Cuba: Introduction

I was given the chance to participate in a mission trip for an eight-person team from St. Matthews United Methodist Church in Virginia to go to a Methodist Church in Santa Clara, Cuba.  We were told that it was a little painting and some masonry work.  It turned out to be heavy work busting reinforced concrete out with hand tools.

I’m going to devote a section of my blog to writing about my experiences.  There are too many little stories that I don’t want to lose and want to share.  These are all my perspective and how I feel from a limited exposure to the people of Cuba.  I will try to post these as often as time allows.  The experience was wonderful and look forward to the day of open relationships so I can bring my family to meet Pastor Yordi’s family and the work I did.

Today, I can say that I have gone to Cuba, touched the foundation of a church so it can expand, and been touched by God in a most unexpected way.

Satellite 2011

     I’m here at Satellite 2011 in Washington, DC.  Like many conferences, there are new things worth seeing and trying to figure out.  Here’s a few of the things that I’ve seen so far.  Follow the action on the Twitter hashtag #Satellite2011.

     This vendor had a neat concept that could become very useful.  The auto-aquire VSAT unit is mounted in a shippable container.  A national organization can maintain the VSAT in a single warehouse and use an overnight shipping company or airline freight company to get it on-scene within 24 hours.  The VSAT is setup on the luggage rack of any rented SUV … and possibly just inserted in the bed of a pickup depending on look angles.  The dish can be left up while driving.  They claim that a connection can be established at a “quick halt”.  The big advantage to this is removing the need to maintain a vehicle long-term.  Shift the vehicle to a rented one and only pay for use.  It would also work wonders on island operations where vehicle mounted systems can’t be sent there (easily).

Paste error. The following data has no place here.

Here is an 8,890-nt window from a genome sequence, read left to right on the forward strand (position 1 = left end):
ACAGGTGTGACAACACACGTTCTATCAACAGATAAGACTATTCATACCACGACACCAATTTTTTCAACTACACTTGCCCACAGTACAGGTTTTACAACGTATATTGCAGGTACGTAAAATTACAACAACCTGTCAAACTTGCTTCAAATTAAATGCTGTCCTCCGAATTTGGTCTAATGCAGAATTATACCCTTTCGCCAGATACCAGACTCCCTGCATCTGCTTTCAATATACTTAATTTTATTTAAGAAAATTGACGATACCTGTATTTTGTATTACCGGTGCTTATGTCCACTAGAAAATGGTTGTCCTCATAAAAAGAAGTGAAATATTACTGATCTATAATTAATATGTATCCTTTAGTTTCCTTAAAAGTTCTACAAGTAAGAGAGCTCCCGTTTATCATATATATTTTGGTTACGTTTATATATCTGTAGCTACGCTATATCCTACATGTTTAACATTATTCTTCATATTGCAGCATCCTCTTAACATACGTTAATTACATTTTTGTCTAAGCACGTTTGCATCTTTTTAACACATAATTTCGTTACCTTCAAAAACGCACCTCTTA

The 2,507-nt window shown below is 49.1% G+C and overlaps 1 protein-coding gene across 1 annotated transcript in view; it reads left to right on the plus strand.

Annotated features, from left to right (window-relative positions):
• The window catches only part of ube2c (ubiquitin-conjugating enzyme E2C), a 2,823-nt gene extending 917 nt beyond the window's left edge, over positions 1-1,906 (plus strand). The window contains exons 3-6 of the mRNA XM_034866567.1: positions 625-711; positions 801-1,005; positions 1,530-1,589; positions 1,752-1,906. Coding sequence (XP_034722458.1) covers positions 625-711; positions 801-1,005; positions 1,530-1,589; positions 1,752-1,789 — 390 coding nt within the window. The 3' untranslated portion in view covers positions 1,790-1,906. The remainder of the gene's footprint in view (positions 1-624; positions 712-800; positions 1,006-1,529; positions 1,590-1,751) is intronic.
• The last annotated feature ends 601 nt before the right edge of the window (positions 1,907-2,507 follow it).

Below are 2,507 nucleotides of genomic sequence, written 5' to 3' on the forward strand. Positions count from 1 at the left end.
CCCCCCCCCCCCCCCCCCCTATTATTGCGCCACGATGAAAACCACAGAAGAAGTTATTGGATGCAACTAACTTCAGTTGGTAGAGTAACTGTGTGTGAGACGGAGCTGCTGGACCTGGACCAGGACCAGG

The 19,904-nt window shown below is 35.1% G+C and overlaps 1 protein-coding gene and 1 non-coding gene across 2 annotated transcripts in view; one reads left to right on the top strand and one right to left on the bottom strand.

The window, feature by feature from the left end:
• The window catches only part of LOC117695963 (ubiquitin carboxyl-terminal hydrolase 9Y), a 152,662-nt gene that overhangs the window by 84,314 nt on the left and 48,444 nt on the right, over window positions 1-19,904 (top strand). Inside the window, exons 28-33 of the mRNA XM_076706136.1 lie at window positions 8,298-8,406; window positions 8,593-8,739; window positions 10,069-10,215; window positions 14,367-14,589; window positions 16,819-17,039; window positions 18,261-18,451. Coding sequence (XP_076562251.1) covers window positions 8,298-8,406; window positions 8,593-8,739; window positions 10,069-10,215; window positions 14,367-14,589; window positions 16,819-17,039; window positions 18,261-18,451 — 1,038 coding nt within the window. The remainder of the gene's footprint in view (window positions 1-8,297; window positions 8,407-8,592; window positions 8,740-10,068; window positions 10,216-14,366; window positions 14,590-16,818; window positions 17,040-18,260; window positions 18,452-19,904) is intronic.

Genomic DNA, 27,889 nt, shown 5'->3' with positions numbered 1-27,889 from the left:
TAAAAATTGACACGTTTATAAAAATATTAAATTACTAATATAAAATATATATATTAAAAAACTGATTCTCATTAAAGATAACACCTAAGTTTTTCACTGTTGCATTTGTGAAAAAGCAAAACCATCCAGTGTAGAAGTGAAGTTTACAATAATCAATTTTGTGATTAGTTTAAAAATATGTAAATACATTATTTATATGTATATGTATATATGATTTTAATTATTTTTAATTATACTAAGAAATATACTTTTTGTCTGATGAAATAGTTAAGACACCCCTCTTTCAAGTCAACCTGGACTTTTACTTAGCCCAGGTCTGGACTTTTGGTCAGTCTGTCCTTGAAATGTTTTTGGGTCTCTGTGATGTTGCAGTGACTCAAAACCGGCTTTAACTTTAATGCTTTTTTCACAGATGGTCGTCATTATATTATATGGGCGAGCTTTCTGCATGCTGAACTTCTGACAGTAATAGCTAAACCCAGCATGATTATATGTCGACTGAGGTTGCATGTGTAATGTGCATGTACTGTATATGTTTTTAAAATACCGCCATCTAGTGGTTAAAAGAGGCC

Picture of SUV with shippable case VSAT on roof.

     Here is what really caught my eye.  This is a flat panel antenna for a Ku band satellite, yet it is only 2 feet on the long side.  The vendor is just the manufacturer and provides it to integrators that build the form factor around it.  They said that depending on the BUC, the panel can do 1-3 Mbps speeds.  The device is made from plastic and poured copper to keep the weight and cost down.  With this device at the core, I can have a near-BGAN sized device that is easily portable.  Add a 25-watt BUC to have transmit and receive capabilities that exceed my 1.2m dishes with 5 watt BUCs.  The higher start-up costs for the smaller form factor built around it could be offset by lower shipping and deployment costs over the life of the device.  Unfortunately, I haven’t seen this build out yet although I’m told it is here.

     Now I need to call out the problem with many standard size booths here.  Folks still do not know how to setup a booth that invites attendees to stop by.  For what this convention costs the exhibitors in staff time and money, I’m amazed how many are staff by people talking to other staff and have put up barrier to conversations. 
     When the people in a booth are talking to each other, attendees don’t want to interupt.  Tables, signs, and display cases are setup to divide the booth space from the walkway.  I don’t want to talk over a barrier unless I’m really interested in what you have to show me.
     On the good side, I’m seeing more and more exhibitors understanding the need to double and triple the carpet padding.  Happy feet don’t leave quickly.

IAEM 2011 Conference Speaker Submittal

IAEM: The Stakes are High conference logoThe International Association of Emergency Managers (IAEM) conference in November 2011 has put out a call for speakers.  The deadline of February 25 is fast approaching.  I decided to pitch a 1 hour breakout session loosely based on the course I teach at GWU.  Below is what I sent in.  Let me know your thought and make suggestions. Continue reading IAEM 2011 Conference Speaker Submittal

Satellite 2011 Conference Interview